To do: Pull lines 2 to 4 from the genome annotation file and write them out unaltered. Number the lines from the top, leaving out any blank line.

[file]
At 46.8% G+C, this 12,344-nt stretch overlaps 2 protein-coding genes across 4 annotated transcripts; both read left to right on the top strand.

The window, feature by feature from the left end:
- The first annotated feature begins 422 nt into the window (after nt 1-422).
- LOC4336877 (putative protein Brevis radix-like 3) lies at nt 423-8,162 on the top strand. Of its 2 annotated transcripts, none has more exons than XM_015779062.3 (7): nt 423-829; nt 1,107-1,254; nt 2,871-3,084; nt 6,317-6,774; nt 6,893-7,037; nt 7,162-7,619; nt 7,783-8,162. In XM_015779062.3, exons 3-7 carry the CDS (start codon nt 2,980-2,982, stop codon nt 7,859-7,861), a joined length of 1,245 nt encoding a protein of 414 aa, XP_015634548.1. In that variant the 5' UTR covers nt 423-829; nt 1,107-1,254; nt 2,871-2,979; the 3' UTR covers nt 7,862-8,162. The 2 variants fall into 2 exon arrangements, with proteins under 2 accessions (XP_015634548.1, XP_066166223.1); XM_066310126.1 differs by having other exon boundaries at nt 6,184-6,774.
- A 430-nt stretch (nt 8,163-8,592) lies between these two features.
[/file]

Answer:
The window, feature by feature from the left end:
- The first annotated feature begins 422 nt into the window (after nt 1-422).
- LOC4336877 (putative protein Brevis radix-like 3) lies at nt 423-8,162 on the top strand. Of its 2 annotated transcripts, none has more exons than XM_015779062.3 (7): nt 423-829; nt 1,107-1,254; nt 2,871-3,084; nt 6,317-6,774; nt 6,893-7,037; nt 7,162-7,619; nt 7,783-8,162. In XM_015779062.3, exons 3-7 carry the CDS (start codon nt 2,980-2,982, stop codon nt 7,859-7,861), a joined length of 1,245 nt encoding a protein of 414 aa, XP_015634548.1. In that variant the 5' UTR covers nt 423-829; nt 1,107-1,254; nt 2,871-2,979; the 3' UTR covers nt 7,862-8,162. The 2 variants fall into 2 exon arrangements, with proteins under 2 accessions (XP_015634548.1, XP_066166223.1); XM_066310126.1 differs by having other exon boundaries at nt 6,184-6,774.